How Much Does Pet Insurance Cost for Dogs and Cats?

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Pet health insurance costs vary widely based on the coverage you want, the pet insurance companies you buy from, the age of your pet, and any pre-existing conditions. Your vet should be your first resource to help you determine what wellness coverages you'll want so you can start pricing the correct health insurance policy for your pet.


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By the time you factor in the savings your policy will provide on wellness checkups, medicines, and general veterinary care such as vaccinations, spaying and neutering, or microchips, your monthly premium and annual deductible won't seem as expensive. Understanding how to shop for pet health insurance will help you make the right choice for your dog or cat.


Why pet health insurance?

Many pet parents are devastated to learn how much some medical procedures, such as surgeries or cancer treatments, cost. Faced with thousands of dollars of medical and vet bills they can't pay after a pet is injured after being hit by a car, mauled by a dog, or diagnosed with cancer, pet owners may feel they have to decide to put their loved animal down.


In addition to saving your pet's life, pet insurance plans can help you keep your pet in good health via regular vet visits and affordable medicines.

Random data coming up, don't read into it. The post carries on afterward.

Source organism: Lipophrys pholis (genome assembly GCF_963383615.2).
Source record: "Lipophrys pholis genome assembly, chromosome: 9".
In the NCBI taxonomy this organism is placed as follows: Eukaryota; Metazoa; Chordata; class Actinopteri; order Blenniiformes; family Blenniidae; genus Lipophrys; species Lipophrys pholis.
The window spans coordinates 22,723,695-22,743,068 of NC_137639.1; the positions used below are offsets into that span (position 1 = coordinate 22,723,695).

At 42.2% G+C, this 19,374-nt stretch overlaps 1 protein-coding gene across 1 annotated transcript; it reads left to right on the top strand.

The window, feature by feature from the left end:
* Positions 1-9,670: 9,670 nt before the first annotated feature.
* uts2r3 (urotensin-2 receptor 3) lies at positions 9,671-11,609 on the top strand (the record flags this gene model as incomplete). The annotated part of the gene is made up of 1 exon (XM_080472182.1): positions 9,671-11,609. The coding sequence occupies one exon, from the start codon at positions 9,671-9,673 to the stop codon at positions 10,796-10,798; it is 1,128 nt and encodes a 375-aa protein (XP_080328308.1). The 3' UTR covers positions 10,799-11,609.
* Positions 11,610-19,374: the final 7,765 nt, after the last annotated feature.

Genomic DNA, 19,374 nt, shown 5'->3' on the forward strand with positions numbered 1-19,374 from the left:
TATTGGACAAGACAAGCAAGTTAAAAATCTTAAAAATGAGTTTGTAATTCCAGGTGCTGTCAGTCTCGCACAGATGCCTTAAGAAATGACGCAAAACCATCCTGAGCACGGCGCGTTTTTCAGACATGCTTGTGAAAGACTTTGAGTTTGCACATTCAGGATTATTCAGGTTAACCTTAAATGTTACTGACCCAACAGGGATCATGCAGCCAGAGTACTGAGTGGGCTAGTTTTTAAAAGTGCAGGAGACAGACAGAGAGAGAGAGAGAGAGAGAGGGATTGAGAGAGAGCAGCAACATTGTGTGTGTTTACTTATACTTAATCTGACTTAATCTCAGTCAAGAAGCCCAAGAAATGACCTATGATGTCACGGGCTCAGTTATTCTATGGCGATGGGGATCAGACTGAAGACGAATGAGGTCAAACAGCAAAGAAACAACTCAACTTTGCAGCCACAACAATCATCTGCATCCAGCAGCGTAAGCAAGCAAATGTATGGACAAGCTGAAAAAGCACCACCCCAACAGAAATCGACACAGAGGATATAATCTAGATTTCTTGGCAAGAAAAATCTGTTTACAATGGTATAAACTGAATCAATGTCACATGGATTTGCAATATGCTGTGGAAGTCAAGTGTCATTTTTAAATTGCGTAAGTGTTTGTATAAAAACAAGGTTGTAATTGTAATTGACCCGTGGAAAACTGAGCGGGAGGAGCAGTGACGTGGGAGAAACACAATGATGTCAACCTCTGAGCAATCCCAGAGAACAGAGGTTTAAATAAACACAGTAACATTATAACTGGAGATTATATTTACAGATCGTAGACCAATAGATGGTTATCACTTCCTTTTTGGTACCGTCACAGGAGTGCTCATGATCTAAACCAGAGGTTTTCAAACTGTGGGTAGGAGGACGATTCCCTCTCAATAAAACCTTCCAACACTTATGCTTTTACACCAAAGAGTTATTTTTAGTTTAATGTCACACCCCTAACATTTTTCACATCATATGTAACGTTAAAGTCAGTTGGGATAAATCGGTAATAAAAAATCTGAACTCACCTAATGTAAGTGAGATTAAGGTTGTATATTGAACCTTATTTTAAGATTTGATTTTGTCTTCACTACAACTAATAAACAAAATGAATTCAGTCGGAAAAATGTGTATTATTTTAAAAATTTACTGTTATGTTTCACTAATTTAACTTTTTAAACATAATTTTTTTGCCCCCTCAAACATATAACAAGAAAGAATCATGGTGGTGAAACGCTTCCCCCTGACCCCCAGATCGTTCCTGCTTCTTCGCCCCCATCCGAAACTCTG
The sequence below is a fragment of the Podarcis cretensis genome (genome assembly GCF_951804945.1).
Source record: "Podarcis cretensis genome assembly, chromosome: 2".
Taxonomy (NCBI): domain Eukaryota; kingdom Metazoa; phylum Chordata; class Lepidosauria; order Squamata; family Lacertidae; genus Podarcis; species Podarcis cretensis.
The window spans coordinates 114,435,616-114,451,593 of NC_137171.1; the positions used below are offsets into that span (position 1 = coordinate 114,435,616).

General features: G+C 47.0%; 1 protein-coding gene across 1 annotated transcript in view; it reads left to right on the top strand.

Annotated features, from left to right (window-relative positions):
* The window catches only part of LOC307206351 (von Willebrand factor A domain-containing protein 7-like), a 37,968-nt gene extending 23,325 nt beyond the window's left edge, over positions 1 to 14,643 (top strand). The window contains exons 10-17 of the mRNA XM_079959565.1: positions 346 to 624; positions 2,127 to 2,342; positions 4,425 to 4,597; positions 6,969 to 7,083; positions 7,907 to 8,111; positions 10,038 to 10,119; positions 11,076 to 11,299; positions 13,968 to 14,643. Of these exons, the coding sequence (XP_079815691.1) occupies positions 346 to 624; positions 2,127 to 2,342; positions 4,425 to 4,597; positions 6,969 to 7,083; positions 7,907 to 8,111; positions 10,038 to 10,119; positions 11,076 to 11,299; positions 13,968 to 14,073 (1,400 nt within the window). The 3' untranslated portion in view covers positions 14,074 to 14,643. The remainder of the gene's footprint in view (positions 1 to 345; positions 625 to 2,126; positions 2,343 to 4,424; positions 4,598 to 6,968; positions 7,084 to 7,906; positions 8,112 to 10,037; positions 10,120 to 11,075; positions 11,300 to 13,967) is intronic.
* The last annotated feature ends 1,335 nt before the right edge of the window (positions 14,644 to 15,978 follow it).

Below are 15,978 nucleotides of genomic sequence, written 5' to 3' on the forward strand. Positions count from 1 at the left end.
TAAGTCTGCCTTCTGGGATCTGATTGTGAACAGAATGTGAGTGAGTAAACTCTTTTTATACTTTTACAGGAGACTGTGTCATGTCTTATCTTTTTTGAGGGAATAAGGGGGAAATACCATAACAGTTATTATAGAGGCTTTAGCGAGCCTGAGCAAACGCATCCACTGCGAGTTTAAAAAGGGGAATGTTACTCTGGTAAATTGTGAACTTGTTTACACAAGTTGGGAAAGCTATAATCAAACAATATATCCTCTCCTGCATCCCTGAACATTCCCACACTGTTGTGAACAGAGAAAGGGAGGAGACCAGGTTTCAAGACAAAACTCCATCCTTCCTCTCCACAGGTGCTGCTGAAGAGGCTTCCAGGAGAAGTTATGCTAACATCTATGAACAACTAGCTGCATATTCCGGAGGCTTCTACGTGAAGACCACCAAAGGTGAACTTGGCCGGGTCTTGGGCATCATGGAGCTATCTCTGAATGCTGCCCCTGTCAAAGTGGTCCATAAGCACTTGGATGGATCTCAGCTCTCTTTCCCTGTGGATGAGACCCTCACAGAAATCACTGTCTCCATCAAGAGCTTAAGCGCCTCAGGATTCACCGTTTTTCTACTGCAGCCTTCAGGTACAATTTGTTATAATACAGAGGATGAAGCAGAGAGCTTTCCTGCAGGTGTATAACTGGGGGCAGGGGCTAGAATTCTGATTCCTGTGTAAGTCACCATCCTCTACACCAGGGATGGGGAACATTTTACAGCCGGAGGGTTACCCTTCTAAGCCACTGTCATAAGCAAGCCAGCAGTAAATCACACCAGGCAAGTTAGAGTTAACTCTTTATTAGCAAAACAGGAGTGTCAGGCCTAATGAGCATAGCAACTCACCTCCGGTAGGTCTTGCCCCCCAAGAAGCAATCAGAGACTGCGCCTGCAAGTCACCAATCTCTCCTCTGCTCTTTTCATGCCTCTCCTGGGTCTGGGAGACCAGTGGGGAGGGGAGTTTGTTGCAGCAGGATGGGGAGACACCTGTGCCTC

READ MORE​ about pet health insurance premiums


Health insurance costs for dogs

Value Penguin looked at 11 major pet health insurance providers and found that the average monthly premium for dogs in 2021 was $42.45. Value Penguin compared premiums for a sample four-year-old, male, neutered Labrador retriever with no pre-existing conditions. The policies quoted included a $500 deductible, $5,000 annual maximum, and 80 percent reimbursement.


Monthly premiums for a general pet insurance policy ranged from about $25 to $70. You also should discuss with any insurance company whether they raise their premiums annually, and if so, based on what factors. Ask what pre-existing conditions they cover or don't cover. And ask if they have a waiting period before sending out reimbursements. If there is a waiting period, you may still end up having to shell out a large sum of money all at once to pay the vet bills up front, even though you have insurance.


Health insurance costs for cats

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Value Penguin compared policies for four-year-old female cats with no pre-existing conditions and found the average monthly premium to be approximately $21. The website used the same insurance policy deductible and reimbursement numbers that they did for dogs. Premiums started as low as $9.94 per month, with higher-end, more inclusive wellness plans costing up to $35 per month.


Where to start shopping?